A Context for channeling herbert
Herbert Bayer's Mill Creek Canyon Earthworks (1979-1982) is one of those iconic pieces in art history too easily overlooked amidst the abundance of contemporary projects that address water issues and shape the earth in interesting ways. It has taken 25 years for me to appreciate this historic earthwork properly, and I'm grateful for the opportunity.
A full decade before the Earth Artists of the 1960's and 70's began digging up deserts and sculpting the land, Herbert Bayer created "Grass Mound" in Aspen Meadow, Colorado (1955). This pioneering sculpture helped set the stage for what we see today in the field of environmental art. In 1982, Bayer finished his earthworks for Mill Creek Canyon, further expanding his legacy. A public park, the project was designed to address flooding, erosion and detain stormwater. Sometimes it is flooded, more often it is dry.
A central figure in the German Bauhaus school, Herbert Bayer was no stranger to collaboration, working as an artist, architect, curator, typographer, cartographer and environmentalist. As noted by Gwen F. Chanzit of the Herbert Bayer Archive, "Throughout his long career, Bayer ceaselessly advocated a process where architects, planners and artists would coordinate efforts and expertise—structural and mechanical engineers, acoustical experts, real estate planners, demographers and artists working together."
"My aim with environmental designs is to carry art and design from the privacy of the museum to the public realm," proclaimed Bayer. King County's ground-breaking Earthworks: Land Reclamation as Sculpture initiative in 1979 was the perfect opportunity to apply this blend of idealism, aesthetics and practicality. Conceived by Parks Anderson and administrated by Jerry Allen, the famed Earthworks symposium included key Earth Art figures Robert Morris, Mary Miss, Beverly Pepper, Dennis Oppenheim and others. As this was the first time arts commissions collaborated with other governmental departments, the project has had a long-term effects on the practice of public art. Previously, public art relocated large-scale studio work into public spaces. In the context of the symposium, public art became an interdisciplinary practice focused on the “meaning” of public space.
Large scale, interdisciplinary art does not happen on its own. The flood of resources, ideas and precedent that poured into Mill Creek Canyon between 1979 and 1982 made Bayer's seminal Earthworks possible. Unhappy with an engineered solution for Mill Creek Canyon, Mayor Isabel K. Hogan contacted the King County Arts Commission to see if Kent could participate, and as a result the Kent Parks Department and Public Works joined the King County Department of Public Works, The U.S. Department of Interior-Bureau of Mines and the Seattle Art Museum in participating in the project. Additionally, the Kent Arts Commission led a grass roots fundraising program within the Kent community. Combined with grants from the National Endowment for the Arts, the Washington State Arts Commission, King County Arts Commission, Housing and Community Development, the City of Kent was able to augment their existing project budget and commission Herbert Bayer. We are fortunate to have many of the people involved in this process joining together again for the anniversary celebration.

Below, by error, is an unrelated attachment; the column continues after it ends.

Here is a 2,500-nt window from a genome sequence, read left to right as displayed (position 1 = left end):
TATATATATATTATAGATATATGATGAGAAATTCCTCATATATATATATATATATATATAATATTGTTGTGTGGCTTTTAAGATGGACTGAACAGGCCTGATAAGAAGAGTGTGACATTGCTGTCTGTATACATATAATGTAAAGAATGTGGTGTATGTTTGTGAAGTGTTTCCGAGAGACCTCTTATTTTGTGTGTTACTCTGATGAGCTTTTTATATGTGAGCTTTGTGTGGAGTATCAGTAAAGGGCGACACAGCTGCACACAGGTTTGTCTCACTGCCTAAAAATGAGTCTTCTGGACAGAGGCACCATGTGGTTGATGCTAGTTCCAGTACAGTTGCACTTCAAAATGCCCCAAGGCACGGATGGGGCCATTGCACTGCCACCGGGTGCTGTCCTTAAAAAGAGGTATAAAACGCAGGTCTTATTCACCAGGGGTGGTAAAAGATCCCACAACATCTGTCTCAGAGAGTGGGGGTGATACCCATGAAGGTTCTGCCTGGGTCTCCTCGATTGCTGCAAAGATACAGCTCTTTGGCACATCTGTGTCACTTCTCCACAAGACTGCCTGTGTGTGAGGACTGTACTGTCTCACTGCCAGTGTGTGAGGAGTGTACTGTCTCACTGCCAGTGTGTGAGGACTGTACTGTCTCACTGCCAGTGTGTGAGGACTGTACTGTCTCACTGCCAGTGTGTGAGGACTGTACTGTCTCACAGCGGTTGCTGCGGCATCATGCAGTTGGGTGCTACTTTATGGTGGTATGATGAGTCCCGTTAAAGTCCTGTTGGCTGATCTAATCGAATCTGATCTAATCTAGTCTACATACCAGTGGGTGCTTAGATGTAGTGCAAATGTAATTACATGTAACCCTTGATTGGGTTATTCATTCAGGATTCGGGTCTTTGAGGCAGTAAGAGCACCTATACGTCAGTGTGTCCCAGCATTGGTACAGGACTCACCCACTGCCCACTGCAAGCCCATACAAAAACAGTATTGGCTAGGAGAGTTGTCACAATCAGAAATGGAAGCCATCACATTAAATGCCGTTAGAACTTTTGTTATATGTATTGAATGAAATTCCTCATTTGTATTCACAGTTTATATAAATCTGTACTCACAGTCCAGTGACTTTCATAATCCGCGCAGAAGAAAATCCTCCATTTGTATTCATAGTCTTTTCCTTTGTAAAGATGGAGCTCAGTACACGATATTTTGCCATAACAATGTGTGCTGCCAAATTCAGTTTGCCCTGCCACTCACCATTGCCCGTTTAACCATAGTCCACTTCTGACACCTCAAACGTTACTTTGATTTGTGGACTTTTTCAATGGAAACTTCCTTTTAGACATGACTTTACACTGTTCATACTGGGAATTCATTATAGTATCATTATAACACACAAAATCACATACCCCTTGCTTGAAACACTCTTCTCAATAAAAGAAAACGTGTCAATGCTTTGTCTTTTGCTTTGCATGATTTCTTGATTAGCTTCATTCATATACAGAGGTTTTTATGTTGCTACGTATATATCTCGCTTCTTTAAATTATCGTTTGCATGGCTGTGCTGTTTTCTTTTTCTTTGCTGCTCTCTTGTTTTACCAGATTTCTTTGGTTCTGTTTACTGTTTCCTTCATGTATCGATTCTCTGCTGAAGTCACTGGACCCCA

Our culture needs models of "art that works" to solve problems in aesthetic and culturally resonant ways. The downstream impact of this artwork has inspired artists around the globe, leading the way towards what is now becoming a central art movement of our time. As Buster Simpson observes "the earthworks movement learned an important lesson from Bayer’s example of taking art from the museum/gallery context, and applying Bauhaus functionalism to create earthworks with utility. From this legacy, artists not only serve as messengers, but increasingly as healers."
The channeling herbert exhibition represents some of the leading figures in environmental art, and almost all acknowledge the influence of these early projects in their own development as artists. For many of them, the debt is one that has grown in hindsight. When commenting on her colleague Herbert Bayer, Beverly Pepper writes “It was only recently that I realized, thinking back on when I was working on the Montlake landfill for the Earthworks: Land Reclamation as Sculpture project, how stimulated and inspired I was by his spirit and ideas. He used grass before any of us – and knew how to make mounds feel deeply mysterious: grass mountains, so earth-laden and earth-derived, and yet still feeling like they came from another planet.”